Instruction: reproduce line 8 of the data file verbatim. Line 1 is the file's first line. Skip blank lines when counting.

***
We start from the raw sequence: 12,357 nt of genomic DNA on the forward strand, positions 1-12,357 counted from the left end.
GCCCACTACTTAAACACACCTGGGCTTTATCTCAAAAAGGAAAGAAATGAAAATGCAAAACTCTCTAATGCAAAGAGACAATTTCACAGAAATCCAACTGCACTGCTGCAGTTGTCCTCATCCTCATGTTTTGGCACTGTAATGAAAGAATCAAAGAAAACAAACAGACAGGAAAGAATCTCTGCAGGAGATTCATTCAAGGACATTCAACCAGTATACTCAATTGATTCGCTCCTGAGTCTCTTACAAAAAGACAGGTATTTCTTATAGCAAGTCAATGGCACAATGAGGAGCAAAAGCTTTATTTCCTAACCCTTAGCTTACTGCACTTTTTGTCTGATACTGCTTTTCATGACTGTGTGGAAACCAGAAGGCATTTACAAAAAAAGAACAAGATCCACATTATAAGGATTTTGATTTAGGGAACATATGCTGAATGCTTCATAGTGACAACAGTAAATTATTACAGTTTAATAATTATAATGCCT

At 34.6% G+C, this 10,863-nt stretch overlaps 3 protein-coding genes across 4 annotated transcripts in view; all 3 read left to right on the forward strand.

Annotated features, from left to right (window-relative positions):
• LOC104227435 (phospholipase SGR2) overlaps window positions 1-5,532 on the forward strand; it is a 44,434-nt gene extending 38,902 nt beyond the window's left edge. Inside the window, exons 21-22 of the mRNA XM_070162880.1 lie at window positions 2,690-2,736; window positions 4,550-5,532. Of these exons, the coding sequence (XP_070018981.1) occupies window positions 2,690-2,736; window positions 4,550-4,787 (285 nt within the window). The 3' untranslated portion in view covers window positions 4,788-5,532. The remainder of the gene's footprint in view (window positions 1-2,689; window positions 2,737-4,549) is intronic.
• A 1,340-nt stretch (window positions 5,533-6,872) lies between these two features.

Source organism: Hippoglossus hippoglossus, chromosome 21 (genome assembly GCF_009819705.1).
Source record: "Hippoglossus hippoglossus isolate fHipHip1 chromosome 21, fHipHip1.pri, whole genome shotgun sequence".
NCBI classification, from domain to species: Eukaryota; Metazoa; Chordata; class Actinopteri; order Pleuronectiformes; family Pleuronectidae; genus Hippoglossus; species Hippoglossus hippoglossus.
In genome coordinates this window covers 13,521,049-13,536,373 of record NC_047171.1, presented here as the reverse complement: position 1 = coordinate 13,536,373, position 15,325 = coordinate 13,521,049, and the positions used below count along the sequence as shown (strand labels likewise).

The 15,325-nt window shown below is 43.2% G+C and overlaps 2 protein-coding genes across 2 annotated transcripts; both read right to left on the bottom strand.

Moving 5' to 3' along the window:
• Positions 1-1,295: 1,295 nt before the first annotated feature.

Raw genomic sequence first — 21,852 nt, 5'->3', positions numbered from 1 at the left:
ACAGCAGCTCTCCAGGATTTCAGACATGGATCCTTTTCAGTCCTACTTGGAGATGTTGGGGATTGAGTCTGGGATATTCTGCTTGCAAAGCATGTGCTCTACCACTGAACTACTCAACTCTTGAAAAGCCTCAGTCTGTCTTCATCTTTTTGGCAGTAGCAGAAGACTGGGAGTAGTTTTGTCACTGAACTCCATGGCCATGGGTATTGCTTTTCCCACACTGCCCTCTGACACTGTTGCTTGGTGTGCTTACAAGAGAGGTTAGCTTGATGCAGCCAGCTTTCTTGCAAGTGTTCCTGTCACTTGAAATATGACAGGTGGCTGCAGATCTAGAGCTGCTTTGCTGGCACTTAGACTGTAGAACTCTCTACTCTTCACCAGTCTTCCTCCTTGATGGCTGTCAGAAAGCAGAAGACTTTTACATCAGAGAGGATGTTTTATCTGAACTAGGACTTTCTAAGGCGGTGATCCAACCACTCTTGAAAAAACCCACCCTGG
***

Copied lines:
Source record: "Hippoglossus hippoglossus isolate fHipHip1 chromosome 21, fHipHip1.pri, whole genome shotgun sequence".